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Botanical name: Vanda spp
Vanda Orchids are popular plants due to their showy, fragrant, long-lasting and intensely colorful flowers where numerous flowers grow on a lateral flower spike arising from the central stem.
Most Vanda Orchids flowers show a yellow-brown color with brown markings but they also appear in green, white, red, orange, purple, pink and burgundy shades. The lip has a small spur. These orchids bloom every few months and the flowers last for 2-3 weeks.
The growth in Vanda Orchids occurs from a single stem and the leaves are highly variable and adapted to their habitat. The stems vary considerably in size with some growing up to 20 ft tall.
Vanda orchids are monopodial orchids which do not have pseudobulbs but they have leathery, drought-resistant leaves.
They have very large root systems which may require that they be grown in hanging baskets inorder to suspend the roots for adequate room.
These Orchids do not tolerate disturbance or damage to roots and it can result in the orchids failing to flower and declining in growth for a season or more.
Vanda is a genus that is widespread across East Asia, Southeast Asia and New Guinea. Most are epiphytes but some few are terrestrials. The genus name is abbreviated as V. in horticultural journals.
If you are looking to add this beauty to your collection, beautiful Vanda Orchids are readily available online at Etsy. Buy Vanda Orchids online from Etsy.
Vanda Orchids thrive in very bright light with some direct sunshine, warm and humid conditions and consistently moist, fertile, well-drained soil coupled with regular feeding during the growing season.
Vanda Orchid requires regular pruning to keep them neat as well as encourage flowering. Repotting is needed only when they become pot-bound or the soil becomes completely broken down. Keep on reading for more on these growing conditions and how to achieve them.
Vanda Orchid grows best in very bright light with some direct sunshine. Keep it away from hot sunshine to avoid sun scorch on the leaves.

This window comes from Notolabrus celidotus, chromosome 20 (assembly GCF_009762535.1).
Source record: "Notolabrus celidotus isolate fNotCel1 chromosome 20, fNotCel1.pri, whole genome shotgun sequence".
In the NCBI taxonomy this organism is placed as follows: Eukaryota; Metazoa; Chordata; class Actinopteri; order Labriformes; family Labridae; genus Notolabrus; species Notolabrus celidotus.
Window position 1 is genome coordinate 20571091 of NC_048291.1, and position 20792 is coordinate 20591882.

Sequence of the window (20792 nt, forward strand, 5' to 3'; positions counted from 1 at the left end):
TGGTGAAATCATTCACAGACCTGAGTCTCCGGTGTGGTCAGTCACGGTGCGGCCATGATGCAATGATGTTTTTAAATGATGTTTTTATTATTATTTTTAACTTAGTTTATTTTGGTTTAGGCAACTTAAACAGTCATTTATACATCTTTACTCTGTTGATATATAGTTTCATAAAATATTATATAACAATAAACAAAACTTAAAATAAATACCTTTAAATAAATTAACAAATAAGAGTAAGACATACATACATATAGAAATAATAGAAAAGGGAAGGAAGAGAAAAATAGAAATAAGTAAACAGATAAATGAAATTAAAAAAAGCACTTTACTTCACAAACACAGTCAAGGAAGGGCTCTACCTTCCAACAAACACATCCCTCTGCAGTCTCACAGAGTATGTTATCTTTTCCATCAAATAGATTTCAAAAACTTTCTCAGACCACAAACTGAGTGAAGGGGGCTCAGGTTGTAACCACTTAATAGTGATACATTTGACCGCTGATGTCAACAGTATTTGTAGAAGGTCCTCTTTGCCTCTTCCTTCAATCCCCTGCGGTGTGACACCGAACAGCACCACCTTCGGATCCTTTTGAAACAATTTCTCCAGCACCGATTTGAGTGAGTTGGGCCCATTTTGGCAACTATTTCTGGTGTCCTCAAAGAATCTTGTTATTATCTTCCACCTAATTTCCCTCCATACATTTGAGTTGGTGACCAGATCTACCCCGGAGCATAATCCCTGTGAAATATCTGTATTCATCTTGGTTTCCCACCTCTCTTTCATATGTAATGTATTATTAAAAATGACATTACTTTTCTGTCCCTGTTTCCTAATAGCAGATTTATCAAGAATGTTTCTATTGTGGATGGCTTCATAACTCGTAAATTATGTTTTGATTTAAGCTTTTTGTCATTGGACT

Regularly turn the pot to ensure that the orchid gets adequate light on all sides for uniform growth.
A Vanda Orchid that is receiving the right amount of light has light-green leaves.
Dark green leaves indicate that the orchid needs more light. Yellow leaves mean that the orchid is receiving too much light.
The Vanda Orchid will also grow under a grow light where natural light is inadequate.
If you are growing the Vanda Orchid in a hanging basket, soak the plant daily until the white or silver roots turn color. Wait for a few minutes and again saturate the orchid.
If you are growing the Vanda Orchid in a bark potting medium, water thoroughly during the growing season and maintain the soil consistently moist.
Reduce watering during the cold season as growth is minimal at this time but do not allow the soil to dry out completely.
Drooping or wrinkly leaves indicate that you are underwatering the Vanda Orchid.
Use tepid, chlorine-free water as Vanda Orchids are sensitive to chlorine and other chemicals dissolved in water. Avoid wetting the foliage as it can lead to fungal diseases.
The best temperatures for growing Vanda Orchid indoors are between 21-290C. Warmer days and cooler night temperatures with a difference of 10-150C are ideal for this orchid. Cool nights are essential to trigger flowering.
Make sure that there is good air circulation as the orchid cannot tolerate hot and stuffy conditions.
Keep the Vanda Orchid away from draughts to prevent sudden changes in temperature as they cause reduced growth.
Vanda Orchids require a humid environment to thrive. Set the pot on a wet pebble tray or use a cool mist humidifier to raise humidity.
Do not mist the leaves as it can lead to fungal diseases. Occasionally clean the leaves by damp-wiping with a soft cloth to keep the clean and also discourage pest infestations.
Feed Vanda Orchid every week during the growing season with an orchid's fertilizer as per the manufacturer's instructions.
Withhold feeding during the cold season as growth is minimal at this time. Do not feed an orchid that is in flower.
It is better to err on the side of underfeeding than overfeeding a Vanda Orchid as overfeeding may result in loss of roots thus death of the orchid.
If you overfeed the orchid, it can also lead to vegetative growth instead of flower production.
Repot Vanda Orchid only when growth begins to suffer which is when the lower leaves begin to die. They bloom best when they are pot-bound. Basically repotting every 2 years should be adequate.
Repot the Vanda Orchid only when new growth begins, shortly after blooming is over. Do not repot an orchid that is in flower as it may shorten the flowering season.
Use a pot with proper drainage holes or slits as the roots of a Vanda Orchid need good air circulation. The pot should be only 1 size larger than the current one.
Use a loose, free-draining, bark soil to prevent the soil from getting soggy as it can lead to rotting of the orchid.
When repotting, remove all the soil from around the stems and roots and trim off any dried and shrivelled roots.